Natasha Cockram (Micky Morris Racing Team)

PB 2:30:49 Dublin, 2019

Cockram knocked it out of the park when she won the Elite London Marathon last year in a time of 2:33:19, which could have equated to a faster time in better conditions. She also set her Half Marathon PB of 75:27 last year in Llanelli so is clearly building good form. She is the Welsh Record holder for the marathon.

Supported by London Marathon Events Coached by Tony Houchin.

Oxford Half Women’s winner Stephanie Davis

Stephanie Davis (Clapham Chasers) 

PB 2:27:40 Valencia, 2019 (Olympic qualifying time)

Having already run the qualifying time, if Davis finishes top two then she’s guaranteed a spot on the Olympic squad.

Born in Glasgow and now living in London working for and supported by Lazard Asset Management, she ran her first full marathon in 2018 (Berlin, 2:41:18) which she followed with a 2:32:18 off the mass start at London Marathon in April 2019. She is part of the scottishathletics Marathon Project targeting the Commonwealth Games, Birmingham in 2022.

Supported by London Marathon Events. Coached by Phillip Kissi.

Rosie Edwards (Rotherham)

PB 2:40:49 Frankfurt, 2018
HM PB 72:24 Las Vegas, Jan 2021

Edwards’ training has been going well, with the athlete feeling she has become “more consistent with marathon pace and with my longer sessions as the block progressed, so that was a big stepping stone for me”.

While solo training has been a hard grind “long term I think it helped me”. She’s looking forward to seeing where she measures up against some of the top British runners and has been practicing looped training runs to prepare for the course. Asked about her goals for the big day, Edwards told Fast Running “I want to be involved in the race, especially the second half and place as highly as possible. I’m also aiming for the Commonwealth Games standard”.

Coached by Robert Hawkins.

Clara Evans (Cardiff)

PB of 2:46:03  London, April 2017
HM PB 72:21 Antrim Coastal Half Marathon, 2020

Technically coming out of retirement apparently, Evans hasn’t run a marathon since 2017 but has been training for a while with Charlotte Arter. The Welsh international ran a sub 33 10k PB on the track this year so her speed is clearly on the up. 

“I’ve been happy with the long runs and the long sessions. I’m extremely grateful that I got a taster race to (the 10k) to check form and I’m extremely happy with where I am. I’d have loved to have got in an altitude block for this race in Kenya but obviously the global situation has made that difficult”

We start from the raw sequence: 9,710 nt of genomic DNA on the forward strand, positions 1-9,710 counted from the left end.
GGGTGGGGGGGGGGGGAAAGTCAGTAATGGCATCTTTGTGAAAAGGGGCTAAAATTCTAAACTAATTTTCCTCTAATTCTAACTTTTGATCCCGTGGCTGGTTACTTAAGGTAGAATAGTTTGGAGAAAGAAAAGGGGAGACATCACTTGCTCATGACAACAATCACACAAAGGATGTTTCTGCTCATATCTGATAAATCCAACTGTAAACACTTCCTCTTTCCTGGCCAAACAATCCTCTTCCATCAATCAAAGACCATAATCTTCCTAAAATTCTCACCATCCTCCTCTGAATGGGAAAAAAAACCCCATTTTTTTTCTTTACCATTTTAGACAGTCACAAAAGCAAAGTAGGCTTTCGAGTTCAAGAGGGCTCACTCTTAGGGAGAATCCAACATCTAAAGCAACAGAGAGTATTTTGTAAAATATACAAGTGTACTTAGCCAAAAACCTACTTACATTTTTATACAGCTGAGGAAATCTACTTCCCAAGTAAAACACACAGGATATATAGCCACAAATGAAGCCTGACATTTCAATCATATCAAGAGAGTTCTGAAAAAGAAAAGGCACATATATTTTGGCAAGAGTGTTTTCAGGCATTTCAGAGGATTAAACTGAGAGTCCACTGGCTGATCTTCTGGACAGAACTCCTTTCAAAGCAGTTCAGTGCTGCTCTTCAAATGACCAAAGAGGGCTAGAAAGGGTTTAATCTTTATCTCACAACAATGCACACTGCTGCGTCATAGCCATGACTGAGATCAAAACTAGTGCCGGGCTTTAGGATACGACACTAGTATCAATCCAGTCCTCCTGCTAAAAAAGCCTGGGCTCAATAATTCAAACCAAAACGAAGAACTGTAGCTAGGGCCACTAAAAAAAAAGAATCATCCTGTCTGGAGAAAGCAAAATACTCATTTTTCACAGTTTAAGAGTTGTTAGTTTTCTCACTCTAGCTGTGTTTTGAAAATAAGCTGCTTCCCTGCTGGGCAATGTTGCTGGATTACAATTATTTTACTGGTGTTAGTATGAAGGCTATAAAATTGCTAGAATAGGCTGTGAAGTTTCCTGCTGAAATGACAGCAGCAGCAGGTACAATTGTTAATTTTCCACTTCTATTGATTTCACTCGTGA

Evans also commented that she’s “looking forward to catching up with the other top British girls” – they must normally see each other quite a lot on the circuit so this will be a chance for friendship (and rivalries) to be rekindled.

Evans feels “the course looks very nice. The only down side is that it’s not a course that’s been run before and I sometimes feel like you never really know how fast a course in until someone has been there and done it”.

Her  aim is to run the commonwealth games selection standard and get a benchmark for that early, because there are plenty of fast Welsh ladies chasing the target. Her boyfriend Paul is on pacing duties at the race.

Coached by Chris Jones.

Photo: Provided by athlete

Becs Gentry (Peloton)

PB 2:37:01 New York Marathon, Nov 2019

The Peloton(tread) queen has stated in instagram posts that she is targeting an Olympic spot and is likely to be taking a pop at 2:30 after dropping to her PB of 2:37 from 2:53 in Feb the same year. Her training is a little different to the standard way of doing things because of her work-day duties but there’s no doubt there’s plenty of talent in there ready to be unleashed.

Annabel Gummow (Winchester)

Marathon Debut
HM PB of 74:50 Watford, Oct 2020

It looks like Gummow was tuning up to race a marathon in 2020 as she ran Hillingdon 20, a standard London Marathon tuneup race that takes place in March, in 2:00:35 last year. The former GB international has been running well over the longer distances and is an exciting prospect for the 26.2 mile distance. 

Coached by Christopher Wooldridge

Photo: Inge Johnson/Canada Running Series